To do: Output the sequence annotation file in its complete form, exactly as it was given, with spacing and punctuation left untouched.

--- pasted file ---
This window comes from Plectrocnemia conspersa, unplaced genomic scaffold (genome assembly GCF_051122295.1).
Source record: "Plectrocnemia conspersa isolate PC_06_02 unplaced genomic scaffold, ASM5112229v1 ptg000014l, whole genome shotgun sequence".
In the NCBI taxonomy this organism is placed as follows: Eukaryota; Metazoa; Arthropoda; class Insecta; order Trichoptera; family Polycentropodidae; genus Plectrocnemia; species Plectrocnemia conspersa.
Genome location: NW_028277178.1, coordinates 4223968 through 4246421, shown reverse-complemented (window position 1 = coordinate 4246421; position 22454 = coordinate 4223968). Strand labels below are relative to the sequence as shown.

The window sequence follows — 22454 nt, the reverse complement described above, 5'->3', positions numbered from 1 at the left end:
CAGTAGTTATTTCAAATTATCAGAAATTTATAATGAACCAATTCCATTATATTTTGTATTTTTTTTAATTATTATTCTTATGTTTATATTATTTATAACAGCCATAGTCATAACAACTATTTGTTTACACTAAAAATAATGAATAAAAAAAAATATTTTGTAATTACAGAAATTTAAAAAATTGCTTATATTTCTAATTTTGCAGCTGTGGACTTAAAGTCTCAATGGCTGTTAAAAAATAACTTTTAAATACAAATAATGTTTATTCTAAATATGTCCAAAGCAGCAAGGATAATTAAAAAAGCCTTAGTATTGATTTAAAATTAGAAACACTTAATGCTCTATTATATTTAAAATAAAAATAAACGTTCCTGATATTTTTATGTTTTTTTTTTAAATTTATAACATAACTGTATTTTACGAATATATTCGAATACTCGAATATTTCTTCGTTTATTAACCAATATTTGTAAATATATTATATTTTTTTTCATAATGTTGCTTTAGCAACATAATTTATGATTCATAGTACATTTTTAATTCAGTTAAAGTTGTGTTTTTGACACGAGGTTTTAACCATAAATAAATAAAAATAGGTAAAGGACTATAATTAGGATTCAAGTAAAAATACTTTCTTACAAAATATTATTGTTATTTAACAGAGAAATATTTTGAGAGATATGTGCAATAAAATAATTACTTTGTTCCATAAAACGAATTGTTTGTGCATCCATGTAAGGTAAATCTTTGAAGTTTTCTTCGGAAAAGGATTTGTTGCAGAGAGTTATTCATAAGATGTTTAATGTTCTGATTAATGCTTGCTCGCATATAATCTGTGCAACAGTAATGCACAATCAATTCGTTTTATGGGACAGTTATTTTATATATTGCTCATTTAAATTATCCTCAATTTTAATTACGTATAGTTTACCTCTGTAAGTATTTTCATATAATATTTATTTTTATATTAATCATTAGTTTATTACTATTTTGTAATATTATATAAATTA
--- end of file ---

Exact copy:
This window comes from Plectrocnemia conspersa, unplaced genomic scaffold (genome assembly GCF_051122295.1).
Source record: "Plectrocnemia conspersa isolate PC_06_02 unplaced genomic scaffold, ASM5112229v1 ptg000014l, whole genome shotgun sequence".
In the NCBI taxonomy this organism is placed as follows: Eukaryota; Metazoa; Arthropoda; class Insecta; order Trichoptera; family Polycentropodidae; genus Plectrocnemia; species Plectrocnemia conspersa.
Genome location: NW_028277178.1, coordinates 4223968 through 4246421, shown reverse-complemented (window position 1 = coordinate 4246421; position 22454 = coordinate 4223968). Strand labels below are relative to the sequence as shown.

The window sequence follows — 22454 nt, the reverse complement described above, 5'->3', positions numbered from 1 at the left end:
CAGTAGTTATTTCAAATTATCAGAAATTTATAATGAACCAATTCCATTATATTTTGTATTTTTTTTAATTATTATTCTTATGTTTATATTATTTATAACAGCCATAGTCATAACAACTATTTGTTTACACTAAAAATAATGAATAAAAAAAAATATTTTGTAATTACAGAAATTTAAAAAATTGCTTATATTTCTAATTTTGCAGCTGTGGACTTAAAGTCTCAATGGCTGTTAAAAAATAACTTTTAAATACAAATAATGTTTATTCTAAATATGTCCAAAGCAGCAAGGATAATTAAAAAAGCCTTAGTATTGATTTAAAATTAGAAACACTTAATGCTCTATTATATTTAAAATAAAAATAAACGTTCCTGATATTTTTATGTTTTTTTTTTAAATTTATAACATAACTGTATTTTACGAATATATTCGAATACTCGAATATTTCTTCGTTTATTAACCAATATTTGTAAATATATTATATTTTTTTTCATAATGTTGCTTTAGCAACATAATTTATGATTCATAGTACATTTTTAATTCAGTTAAAGTTGTGTTTTTGACACGAGGTTTTAACCATAAATAAATAAAAATAGGTAAAGGACTATAATTAGGATTCAAGTAAAAATACTTTCTTACAAAATATTATTGTTATTTAACAGAGAAATATTTTGAGAGATATGTGCAATAAAATAATTACTTTGTTCCATAAAACGAATTGTTTGTGCATCCATGTAAGGTAAATCTTTGAAGTTTTCTTCGGAAAAGGATTTGTTGCAGAGAGTTATTCATAAGATGTTTAATGTTCTGATTAATGCTTGCTCGCATATAATCTGTGCAACAGTAATGCACAATCAATTCGTTTTATGGGACAGTTATTTTATATATTGCTCATTTAAATTATCCTCAATTTTAATTACGTATAGTTTACCTCTGTAAGTATTTTCATATAATATTTATTTTTATATTAATCATTAGTTTATTACTATTTTGTAATATTATATAAATTA